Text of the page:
There is simply no way the EU is going to let the UK have all the good aspects of the EU with the UK having some kind of unilateral veto over anything the UK doesn’t like. There’s no way to “take back control” without giving up all the benefits.

So it seems to me that is the essential conundrum: what the Brexiteers want comes with a heavy price they don’t want to pay. There is a group of Brexiteers who seem to be willing to the pay the price (or who live in denial there will be one) and want a No Deal Brexit but a lot just seem to keep thinking that they can magically somehow have their cake and eat it too.

For the people who somehow against all logic seem to think the UK can leave the EU without giving up the benefits, how does that work? How do they think a Brexit that doesn’t leave the UK out in the cold works? Also, how on Earth do they think they can persuade the EU to agree to that? What are they going to offer? They don’t want to pay the price of being outside the economic union, so what possibly could they offer to persuade the EU to give them special preference over the other 30+ member nations? How does that chain of illogic even work?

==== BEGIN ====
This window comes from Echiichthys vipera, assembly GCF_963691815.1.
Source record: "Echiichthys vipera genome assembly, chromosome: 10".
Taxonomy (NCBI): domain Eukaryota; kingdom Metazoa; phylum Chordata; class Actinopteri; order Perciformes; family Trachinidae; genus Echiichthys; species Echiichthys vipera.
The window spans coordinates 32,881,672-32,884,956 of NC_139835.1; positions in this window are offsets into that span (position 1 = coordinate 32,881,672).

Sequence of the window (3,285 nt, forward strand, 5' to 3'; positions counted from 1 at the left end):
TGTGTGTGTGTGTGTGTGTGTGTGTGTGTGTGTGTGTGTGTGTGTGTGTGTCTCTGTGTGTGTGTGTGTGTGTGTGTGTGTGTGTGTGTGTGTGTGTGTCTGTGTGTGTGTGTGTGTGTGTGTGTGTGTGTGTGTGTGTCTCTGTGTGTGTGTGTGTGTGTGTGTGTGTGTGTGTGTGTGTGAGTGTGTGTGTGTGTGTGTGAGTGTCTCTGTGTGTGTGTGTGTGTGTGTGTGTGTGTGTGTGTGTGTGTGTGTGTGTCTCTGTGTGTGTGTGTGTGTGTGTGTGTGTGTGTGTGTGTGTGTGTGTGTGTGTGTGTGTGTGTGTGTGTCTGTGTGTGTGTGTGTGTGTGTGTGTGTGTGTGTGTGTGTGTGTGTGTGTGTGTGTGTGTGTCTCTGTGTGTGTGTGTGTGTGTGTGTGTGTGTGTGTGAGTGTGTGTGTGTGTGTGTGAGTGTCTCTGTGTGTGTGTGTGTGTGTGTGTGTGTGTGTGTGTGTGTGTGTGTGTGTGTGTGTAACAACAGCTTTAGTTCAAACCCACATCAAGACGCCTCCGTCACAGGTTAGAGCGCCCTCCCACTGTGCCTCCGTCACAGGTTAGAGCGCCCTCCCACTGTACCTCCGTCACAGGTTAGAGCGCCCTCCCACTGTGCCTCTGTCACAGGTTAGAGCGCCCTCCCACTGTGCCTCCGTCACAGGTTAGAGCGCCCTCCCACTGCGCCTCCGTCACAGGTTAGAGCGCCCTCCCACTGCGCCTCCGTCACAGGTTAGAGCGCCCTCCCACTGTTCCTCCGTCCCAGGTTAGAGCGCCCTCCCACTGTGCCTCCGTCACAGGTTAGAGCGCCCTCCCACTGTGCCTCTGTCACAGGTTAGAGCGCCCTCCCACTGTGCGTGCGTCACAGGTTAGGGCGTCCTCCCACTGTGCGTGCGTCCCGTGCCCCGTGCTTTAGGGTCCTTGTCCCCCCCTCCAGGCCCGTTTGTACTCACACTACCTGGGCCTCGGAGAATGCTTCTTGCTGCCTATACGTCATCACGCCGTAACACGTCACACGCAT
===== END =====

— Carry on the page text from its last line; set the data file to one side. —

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#3328

Brexiteers who think this also believe the UK is holding all the cards, that the EU needs them more than the UK does, and that May is just doing a terrible job at negotiating.

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#3329

So it’s pure fantasy “alternate facts” type of thinking, based on nationalist sentiment?

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#3330

From what purely anecdotal evidence I’ve read on message boards, Quora, etc, it does seem like those who understand the ramifications of leaving and accept that there will be consequences and a hit to their standard of living do exist, but are in the minority. As for the rest, yes.